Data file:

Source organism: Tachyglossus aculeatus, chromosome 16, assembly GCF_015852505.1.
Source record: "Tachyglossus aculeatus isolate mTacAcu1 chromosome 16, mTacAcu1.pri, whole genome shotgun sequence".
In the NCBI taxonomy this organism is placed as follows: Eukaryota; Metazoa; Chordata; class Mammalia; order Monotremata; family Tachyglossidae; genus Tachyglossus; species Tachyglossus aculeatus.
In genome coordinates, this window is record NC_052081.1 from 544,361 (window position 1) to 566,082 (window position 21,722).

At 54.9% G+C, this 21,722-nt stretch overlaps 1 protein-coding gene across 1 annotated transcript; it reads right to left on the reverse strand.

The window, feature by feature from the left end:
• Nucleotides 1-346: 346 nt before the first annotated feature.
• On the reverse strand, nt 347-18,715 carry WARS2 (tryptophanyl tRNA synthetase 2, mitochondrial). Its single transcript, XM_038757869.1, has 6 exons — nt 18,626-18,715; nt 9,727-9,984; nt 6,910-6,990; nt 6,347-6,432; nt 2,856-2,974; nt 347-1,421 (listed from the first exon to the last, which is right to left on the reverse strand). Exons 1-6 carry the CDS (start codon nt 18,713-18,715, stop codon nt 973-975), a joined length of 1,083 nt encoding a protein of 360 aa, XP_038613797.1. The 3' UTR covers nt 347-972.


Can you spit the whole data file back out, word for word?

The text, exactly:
Source organism: Tachyglossus aculeatus, chromosome 16, assembly GCF_015852505.1.
Source record: "Tachyglossus aculeatus isolate mTacAcu1 chromosome 16, mTacAcu1.pri, whole genome shotgun sequence".
In the NCBI taxonomy this organism is placed as follows: Eukaryota; Metazoa; Chordata; class Mammalia; order Monotremata; family Tachyglossidae; genus Tachyglossus; species Tachyglossus aculeatus.
In genome coordinates, this window is record NC_052081.1 from 544,361 (window position 1) to 566,082 (window position 21,722).

At 54.9% G+C, this 21,722-nt stretch overlaps 1 protein-coding gene across 1 annotated transcript; it reads right to left on the reverse strand.

The window, feature by feature from the left end:
• Nucleotides 1-346: 346 nt before the first annotated feature.
• On the reverse strand, nt 347-18,715 carry WARS2 (tryptophanyl tRNA synthetase 2, mitochondrial). Its single transcript, XM_038757869.1, has 6 exons — nt 18,626-18,715; nt 9,727-9,984; nt 6,910-6,990; nt 6,347-6,432; nt 2,856-2,974; nt 347-1,421 (listed from the first exon to the last, which is right to left on the reverse strand). Exons 1-6 carry the CDS (start codon nt 18,713-18,715, stop codon nt 973-975), a joined length of 1,083 nt encoding a protein of 360 aa, XP_038613797.1. The 3' UTR covers nt 347-972.